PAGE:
In this post, I will explain the basics of xUnit and how to write unit tests with it. xUnit is an open source testing framework for the .Net framework and was written by the inventor of NUnit v2. More details can be found on xUnit’s Github page. xUnit is used by .Net core as the default testing framework and its major advantage over NUnit is that every test runs in isolation, which makes it impossible that test influence each other.
For writing unit tests I use the following NuGet packages and extensions:
- xUnit for unit testing
- xBehave for acceptance tests (xBehave is based on xUnit)
- FluentAssertions for more readable assertions
- FakeItEasy to create fake objects
- xUnit Resharper Extension for xUnit shortcuts in Visual Studio
The code for today’s demo can be found on Github. Keep in mind that the tests are only for the demonstration of xUnit. The tests are barely useful.
Execute a test with xUnit
For each class I want to test, I create a separate class to which I add tests in the name, for example, if I want to test the Employee class I name my test class EmployeeTests. To create a test method, you only have to add the Fact attribute to the method.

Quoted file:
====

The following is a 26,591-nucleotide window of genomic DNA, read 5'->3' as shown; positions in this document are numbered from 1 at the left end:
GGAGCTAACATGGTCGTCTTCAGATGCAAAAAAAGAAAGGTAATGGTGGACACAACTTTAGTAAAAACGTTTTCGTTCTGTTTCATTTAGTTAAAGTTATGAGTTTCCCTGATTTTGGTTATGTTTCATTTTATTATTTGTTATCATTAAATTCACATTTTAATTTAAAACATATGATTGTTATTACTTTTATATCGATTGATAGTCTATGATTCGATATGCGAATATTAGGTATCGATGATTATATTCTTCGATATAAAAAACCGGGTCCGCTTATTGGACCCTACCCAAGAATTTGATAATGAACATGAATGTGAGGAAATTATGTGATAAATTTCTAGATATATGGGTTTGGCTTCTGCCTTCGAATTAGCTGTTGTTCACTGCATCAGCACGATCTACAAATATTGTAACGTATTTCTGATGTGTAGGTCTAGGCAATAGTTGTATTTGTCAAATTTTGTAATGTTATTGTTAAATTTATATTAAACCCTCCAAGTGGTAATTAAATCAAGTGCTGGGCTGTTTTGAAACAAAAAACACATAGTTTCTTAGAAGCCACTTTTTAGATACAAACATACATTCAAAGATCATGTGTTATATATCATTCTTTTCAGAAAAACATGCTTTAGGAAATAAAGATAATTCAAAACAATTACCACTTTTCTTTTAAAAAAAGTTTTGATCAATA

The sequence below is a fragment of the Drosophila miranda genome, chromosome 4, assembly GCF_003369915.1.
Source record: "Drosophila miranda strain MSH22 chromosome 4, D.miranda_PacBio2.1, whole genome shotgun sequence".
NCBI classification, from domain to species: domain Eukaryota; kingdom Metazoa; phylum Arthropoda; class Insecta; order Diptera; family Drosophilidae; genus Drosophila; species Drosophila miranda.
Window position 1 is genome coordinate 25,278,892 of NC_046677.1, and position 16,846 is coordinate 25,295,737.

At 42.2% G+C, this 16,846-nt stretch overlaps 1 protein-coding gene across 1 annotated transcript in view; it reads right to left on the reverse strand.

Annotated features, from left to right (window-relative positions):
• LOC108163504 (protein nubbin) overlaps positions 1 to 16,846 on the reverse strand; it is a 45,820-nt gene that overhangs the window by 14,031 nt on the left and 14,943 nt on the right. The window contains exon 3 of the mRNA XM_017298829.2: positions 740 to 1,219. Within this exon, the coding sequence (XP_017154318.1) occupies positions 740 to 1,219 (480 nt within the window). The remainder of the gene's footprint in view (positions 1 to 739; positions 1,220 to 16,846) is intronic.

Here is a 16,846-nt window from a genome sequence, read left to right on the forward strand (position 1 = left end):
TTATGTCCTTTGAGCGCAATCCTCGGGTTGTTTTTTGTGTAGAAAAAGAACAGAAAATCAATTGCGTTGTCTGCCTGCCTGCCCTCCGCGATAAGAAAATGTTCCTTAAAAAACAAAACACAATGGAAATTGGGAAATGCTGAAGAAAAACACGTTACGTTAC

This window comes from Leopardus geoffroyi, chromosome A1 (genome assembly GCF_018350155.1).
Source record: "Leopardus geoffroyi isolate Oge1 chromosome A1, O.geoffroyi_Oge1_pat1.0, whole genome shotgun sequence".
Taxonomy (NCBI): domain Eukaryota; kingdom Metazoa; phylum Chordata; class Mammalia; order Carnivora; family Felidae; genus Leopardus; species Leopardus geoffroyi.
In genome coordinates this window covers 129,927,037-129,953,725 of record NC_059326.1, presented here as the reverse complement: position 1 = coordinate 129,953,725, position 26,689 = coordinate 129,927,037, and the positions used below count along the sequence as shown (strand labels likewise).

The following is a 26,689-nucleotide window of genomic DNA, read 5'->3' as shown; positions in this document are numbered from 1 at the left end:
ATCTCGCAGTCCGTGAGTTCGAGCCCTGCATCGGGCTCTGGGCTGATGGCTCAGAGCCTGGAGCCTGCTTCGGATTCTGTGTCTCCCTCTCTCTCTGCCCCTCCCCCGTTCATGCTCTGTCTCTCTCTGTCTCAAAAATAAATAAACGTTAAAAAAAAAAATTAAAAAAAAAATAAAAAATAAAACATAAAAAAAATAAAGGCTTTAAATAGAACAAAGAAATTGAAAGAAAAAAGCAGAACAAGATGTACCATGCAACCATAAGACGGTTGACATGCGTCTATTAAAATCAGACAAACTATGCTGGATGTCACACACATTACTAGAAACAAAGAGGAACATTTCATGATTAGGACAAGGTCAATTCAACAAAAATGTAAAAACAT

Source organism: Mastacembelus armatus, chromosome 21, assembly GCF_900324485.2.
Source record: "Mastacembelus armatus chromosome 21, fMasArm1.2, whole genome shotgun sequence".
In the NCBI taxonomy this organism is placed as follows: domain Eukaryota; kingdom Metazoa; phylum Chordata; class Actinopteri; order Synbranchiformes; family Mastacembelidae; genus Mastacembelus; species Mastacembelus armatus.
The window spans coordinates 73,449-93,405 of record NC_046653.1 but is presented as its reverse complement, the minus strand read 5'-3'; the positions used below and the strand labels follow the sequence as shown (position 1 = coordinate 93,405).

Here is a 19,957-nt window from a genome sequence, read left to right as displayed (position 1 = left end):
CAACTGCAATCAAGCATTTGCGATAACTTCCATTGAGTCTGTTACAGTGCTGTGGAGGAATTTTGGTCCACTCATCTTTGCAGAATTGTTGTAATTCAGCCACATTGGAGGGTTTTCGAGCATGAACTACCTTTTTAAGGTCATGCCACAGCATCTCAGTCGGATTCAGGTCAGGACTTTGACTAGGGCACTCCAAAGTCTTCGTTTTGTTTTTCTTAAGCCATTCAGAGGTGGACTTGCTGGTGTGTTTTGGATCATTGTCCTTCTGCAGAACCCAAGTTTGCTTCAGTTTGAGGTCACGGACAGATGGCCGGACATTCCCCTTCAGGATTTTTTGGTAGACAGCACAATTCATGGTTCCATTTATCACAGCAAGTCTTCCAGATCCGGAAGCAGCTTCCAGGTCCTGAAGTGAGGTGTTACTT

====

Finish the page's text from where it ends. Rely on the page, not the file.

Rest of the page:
That’s all. You can run the test and if the constructor of your Employee class sets the salary to 1000, the test will pass. I like to name the object I want to test testee. Another common name is sut which stands for system under test.
Reducing code duplication
In the intro, I mentioned that every test runs in isolation in xUnit. This is done by creating a new instance for each test. Therefore the constructor is called for each test and can be used to initialize objects, which are needed for the tests. Since I will need the object of the Employee class in all my tests, I can initialize it in the constructor and don’t have to write the same code over and over in every test.